OOS 83-6
To mow or to mow less: How landscaping behaviors influence bee diversity and ecosystem services in residential yards

Friday, August 14, 2015: 9:50 AM
314, Baltimore Convention Center
Susannah B. Lerman, Northern Research Station, USDA Forest Service, Amherst, MA
Joan Milam, Environmental Conservation, University of Massachusetts, Amherst, MA
Alexandra R. Contosta, Earth Systems Research Center, University of New Hampshire, Durham, NH
Christofer Bang, School of Life Sciences, Arizona State University, Tempe, AZ

Lawns (consisting primarily of Poa sp.) dominate residential yards, blanketing more than 163,800 km2, roughly 50% of urban land cover in the US. Although many wildlife studies have dismissed lawns as inferior habitat, the sheer volume and pervasiveness of this land cover deserves consideration. Lawns receive intensive management including irrigation, fertilization, and mowing, with these decisions largely driven by the desire to create an aesthetically pleasing landscape. The primary goal of this study was to test whether different lawn mowing frequencies have the potential for improving bee habitat and promote ecosystem services for households. To achieve this goal we assigned yards to a lawn mowing treatment: every week, two weeks or three weeks. We monitored bees and documented flower abundance and soil conditions throughout the lawn mowing seasons of 2013 and 2014 in 17 suburban yards in Springfield, MA. We then tested whether lawn mowing frequency influenced bee diversity, soil conditions, and the interactions of these parameters.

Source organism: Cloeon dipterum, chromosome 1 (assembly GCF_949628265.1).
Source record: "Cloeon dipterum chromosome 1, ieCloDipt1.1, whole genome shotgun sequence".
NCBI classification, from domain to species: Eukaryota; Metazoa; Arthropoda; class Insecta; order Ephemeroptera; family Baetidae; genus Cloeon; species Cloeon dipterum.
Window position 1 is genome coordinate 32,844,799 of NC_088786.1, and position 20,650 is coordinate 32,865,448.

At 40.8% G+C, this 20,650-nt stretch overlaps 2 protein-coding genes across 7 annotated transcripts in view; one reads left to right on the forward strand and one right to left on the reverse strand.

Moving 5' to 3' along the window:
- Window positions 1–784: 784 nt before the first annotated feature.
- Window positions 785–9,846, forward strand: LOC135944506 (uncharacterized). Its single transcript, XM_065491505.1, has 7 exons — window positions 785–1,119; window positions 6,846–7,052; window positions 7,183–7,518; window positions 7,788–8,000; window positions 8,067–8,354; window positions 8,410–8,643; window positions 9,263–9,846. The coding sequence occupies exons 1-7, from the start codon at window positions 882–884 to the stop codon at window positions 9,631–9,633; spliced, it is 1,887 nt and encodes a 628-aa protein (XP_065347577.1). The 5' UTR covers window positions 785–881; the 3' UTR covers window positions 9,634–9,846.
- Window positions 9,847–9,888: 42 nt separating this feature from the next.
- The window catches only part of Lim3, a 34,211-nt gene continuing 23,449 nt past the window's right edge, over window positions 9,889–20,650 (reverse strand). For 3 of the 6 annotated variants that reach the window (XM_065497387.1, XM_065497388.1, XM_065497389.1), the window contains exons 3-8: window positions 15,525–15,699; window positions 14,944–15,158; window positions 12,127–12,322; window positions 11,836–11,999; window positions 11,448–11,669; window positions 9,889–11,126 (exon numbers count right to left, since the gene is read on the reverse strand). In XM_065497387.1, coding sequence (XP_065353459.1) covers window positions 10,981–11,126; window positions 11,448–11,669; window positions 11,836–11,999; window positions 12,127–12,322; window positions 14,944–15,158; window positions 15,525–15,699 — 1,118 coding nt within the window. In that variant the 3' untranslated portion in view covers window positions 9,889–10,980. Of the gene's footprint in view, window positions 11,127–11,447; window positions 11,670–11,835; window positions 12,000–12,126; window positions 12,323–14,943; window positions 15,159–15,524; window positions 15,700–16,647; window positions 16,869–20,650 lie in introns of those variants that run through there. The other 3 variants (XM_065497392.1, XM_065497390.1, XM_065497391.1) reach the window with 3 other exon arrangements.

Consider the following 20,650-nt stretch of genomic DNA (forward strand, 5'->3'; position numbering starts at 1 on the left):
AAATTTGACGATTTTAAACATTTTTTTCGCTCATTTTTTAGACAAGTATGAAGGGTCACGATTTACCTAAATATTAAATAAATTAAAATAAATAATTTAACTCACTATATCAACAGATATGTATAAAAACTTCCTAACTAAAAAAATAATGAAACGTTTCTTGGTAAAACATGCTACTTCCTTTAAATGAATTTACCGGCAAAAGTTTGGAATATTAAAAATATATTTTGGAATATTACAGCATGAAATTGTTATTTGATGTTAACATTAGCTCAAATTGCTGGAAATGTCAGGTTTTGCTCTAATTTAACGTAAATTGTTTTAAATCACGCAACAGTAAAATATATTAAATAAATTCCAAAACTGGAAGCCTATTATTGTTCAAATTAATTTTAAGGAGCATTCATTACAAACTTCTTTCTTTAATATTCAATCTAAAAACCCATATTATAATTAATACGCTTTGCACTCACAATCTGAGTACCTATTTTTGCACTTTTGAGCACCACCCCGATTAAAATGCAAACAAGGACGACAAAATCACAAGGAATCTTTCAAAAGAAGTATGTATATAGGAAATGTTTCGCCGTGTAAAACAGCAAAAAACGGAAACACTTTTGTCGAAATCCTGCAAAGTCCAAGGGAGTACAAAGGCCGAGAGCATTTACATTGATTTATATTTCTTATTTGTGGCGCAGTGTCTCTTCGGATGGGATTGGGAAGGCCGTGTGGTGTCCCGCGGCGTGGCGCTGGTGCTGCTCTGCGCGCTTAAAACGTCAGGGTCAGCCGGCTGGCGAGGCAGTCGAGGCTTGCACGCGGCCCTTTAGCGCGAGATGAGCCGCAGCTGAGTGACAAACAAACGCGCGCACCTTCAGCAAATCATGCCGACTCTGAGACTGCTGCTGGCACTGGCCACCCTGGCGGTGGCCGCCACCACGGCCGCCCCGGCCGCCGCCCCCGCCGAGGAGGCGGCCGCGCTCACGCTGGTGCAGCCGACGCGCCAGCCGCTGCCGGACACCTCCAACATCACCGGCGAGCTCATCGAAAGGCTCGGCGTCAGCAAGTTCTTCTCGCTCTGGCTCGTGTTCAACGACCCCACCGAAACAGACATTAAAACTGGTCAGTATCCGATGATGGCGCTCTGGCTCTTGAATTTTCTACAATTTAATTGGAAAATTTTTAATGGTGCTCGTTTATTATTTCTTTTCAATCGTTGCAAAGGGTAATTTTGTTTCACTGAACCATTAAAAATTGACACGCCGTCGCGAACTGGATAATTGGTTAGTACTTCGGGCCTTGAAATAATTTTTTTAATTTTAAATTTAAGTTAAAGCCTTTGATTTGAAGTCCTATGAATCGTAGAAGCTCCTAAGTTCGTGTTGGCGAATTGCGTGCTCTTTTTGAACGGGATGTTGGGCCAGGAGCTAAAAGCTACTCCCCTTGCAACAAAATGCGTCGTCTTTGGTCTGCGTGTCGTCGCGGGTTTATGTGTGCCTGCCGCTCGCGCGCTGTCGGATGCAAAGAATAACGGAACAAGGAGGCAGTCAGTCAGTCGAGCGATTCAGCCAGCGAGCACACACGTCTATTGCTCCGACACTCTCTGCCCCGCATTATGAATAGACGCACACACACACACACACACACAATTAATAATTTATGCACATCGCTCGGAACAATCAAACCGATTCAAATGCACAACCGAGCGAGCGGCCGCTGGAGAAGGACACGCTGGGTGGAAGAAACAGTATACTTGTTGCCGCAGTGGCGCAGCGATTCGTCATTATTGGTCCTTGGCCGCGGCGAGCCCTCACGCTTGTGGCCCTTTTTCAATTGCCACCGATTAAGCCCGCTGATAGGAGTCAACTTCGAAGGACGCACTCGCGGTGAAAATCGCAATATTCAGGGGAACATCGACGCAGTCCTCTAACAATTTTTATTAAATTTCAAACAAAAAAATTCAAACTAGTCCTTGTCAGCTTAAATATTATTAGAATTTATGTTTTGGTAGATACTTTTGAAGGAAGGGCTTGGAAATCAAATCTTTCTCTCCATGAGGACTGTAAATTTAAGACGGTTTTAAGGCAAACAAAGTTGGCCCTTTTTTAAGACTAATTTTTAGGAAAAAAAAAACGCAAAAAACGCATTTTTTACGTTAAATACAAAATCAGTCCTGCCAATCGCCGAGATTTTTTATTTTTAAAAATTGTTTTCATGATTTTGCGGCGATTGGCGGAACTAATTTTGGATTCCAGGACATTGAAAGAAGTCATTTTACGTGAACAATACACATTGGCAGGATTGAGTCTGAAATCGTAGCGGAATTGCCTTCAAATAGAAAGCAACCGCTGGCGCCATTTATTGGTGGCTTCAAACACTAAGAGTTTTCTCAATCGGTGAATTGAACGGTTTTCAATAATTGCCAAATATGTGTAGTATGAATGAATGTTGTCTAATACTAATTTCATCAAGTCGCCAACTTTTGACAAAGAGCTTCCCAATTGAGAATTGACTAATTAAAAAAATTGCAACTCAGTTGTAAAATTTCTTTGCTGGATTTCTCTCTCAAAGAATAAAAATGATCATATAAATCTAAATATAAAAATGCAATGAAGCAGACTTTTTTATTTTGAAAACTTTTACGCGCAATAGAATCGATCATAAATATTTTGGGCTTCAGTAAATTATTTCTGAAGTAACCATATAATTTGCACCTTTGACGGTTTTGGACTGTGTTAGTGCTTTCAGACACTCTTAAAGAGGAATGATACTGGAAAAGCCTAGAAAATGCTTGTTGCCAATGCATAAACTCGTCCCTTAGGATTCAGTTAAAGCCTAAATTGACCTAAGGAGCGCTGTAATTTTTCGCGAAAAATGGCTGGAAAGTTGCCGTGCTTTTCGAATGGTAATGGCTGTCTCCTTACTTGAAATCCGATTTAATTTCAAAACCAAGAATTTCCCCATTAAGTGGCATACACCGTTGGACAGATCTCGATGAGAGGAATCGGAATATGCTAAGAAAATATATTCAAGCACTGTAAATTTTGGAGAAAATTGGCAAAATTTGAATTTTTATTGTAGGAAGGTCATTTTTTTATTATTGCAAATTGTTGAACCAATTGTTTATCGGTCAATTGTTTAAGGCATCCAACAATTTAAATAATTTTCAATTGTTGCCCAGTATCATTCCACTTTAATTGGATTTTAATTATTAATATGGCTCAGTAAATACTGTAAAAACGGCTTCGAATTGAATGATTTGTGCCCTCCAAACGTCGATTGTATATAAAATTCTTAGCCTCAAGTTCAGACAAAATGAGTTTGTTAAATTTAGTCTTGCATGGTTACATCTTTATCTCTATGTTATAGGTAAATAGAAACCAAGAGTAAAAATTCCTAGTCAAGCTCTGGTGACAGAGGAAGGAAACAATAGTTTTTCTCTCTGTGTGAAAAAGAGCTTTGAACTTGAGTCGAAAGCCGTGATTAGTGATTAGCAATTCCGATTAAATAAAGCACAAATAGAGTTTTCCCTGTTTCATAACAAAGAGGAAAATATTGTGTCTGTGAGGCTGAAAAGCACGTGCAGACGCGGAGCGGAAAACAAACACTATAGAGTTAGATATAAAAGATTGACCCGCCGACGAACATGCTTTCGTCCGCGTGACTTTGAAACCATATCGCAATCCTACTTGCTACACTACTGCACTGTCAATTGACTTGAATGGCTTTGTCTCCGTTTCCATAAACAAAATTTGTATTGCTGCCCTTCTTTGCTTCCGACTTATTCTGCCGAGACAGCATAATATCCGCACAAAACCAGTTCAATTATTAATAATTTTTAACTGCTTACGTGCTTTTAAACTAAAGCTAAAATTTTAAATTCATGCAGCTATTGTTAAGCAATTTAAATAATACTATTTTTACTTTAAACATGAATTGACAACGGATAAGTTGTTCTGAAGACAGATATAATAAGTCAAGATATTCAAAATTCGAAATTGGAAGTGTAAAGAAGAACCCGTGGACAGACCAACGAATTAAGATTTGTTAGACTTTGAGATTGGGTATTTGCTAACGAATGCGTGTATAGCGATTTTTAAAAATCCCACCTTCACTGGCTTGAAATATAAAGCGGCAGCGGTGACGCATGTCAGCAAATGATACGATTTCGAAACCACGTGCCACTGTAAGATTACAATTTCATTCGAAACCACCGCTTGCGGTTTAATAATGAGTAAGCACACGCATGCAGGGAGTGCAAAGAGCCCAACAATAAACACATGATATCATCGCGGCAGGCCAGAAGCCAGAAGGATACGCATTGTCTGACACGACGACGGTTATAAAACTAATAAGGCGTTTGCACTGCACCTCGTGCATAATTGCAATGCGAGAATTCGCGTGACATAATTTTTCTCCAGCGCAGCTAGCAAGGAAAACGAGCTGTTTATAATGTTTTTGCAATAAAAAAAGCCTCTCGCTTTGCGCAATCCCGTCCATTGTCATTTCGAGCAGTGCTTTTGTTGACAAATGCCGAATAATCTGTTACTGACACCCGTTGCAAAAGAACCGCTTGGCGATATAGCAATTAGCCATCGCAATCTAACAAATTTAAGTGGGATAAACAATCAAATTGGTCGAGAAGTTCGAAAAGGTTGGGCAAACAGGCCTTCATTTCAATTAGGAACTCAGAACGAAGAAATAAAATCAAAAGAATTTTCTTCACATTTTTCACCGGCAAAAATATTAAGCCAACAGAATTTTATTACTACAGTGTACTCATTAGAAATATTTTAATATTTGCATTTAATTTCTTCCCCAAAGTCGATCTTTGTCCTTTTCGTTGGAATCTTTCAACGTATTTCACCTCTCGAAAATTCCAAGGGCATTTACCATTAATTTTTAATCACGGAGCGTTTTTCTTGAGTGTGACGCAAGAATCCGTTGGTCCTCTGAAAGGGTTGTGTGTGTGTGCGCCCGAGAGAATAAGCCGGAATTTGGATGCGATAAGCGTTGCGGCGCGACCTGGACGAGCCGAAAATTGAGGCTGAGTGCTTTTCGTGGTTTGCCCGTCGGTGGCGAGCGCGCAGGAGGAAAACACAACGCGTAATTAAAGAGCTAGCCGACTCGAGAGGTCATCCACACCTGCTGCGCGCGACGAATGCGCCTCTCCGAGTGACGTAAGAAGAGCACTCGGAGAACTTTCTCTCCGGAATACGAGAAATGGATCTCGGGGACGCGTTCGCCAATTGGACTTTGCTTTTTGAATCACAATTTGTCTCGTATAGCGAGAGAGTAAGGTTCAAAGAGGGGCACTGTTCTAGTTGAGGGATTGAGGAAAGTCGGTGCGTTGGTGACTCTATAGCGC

We documented 110 bee species in Springfield, MA lawns, representing nearly a third of the state’s species pool. Floral abundance reached its peak in yards mowed every three weeks, averaging 300% more lawn flowers than yards mowed weekly. Bee abundance was highest in yards mowed every two weeks, though species richness did not differ among mowing treatments. Soils in yards mowed every three weeks were the least compacted, implying more nesting opportunities for some ground-nesting bees. Our results suggest that frequent lawn mowing might suppress floral growth and compact soil, leading to a decline floral abundance, which provides pollen and nectar sources for bees and other pollinators, and ground-nesting opportunities in urban and intensively managed areas. We recognize some of the disservices bees and other wildlife might introduce (e.g., stinging allergies). However, given the stark decline in native bee populations coupled with the extent of private lawns, identifying immediate and short-term management solutions for supporting wildlife habitat in a socio-ecological system has the potential for improving the ecosystem services we rely upon in our cities and suburbs.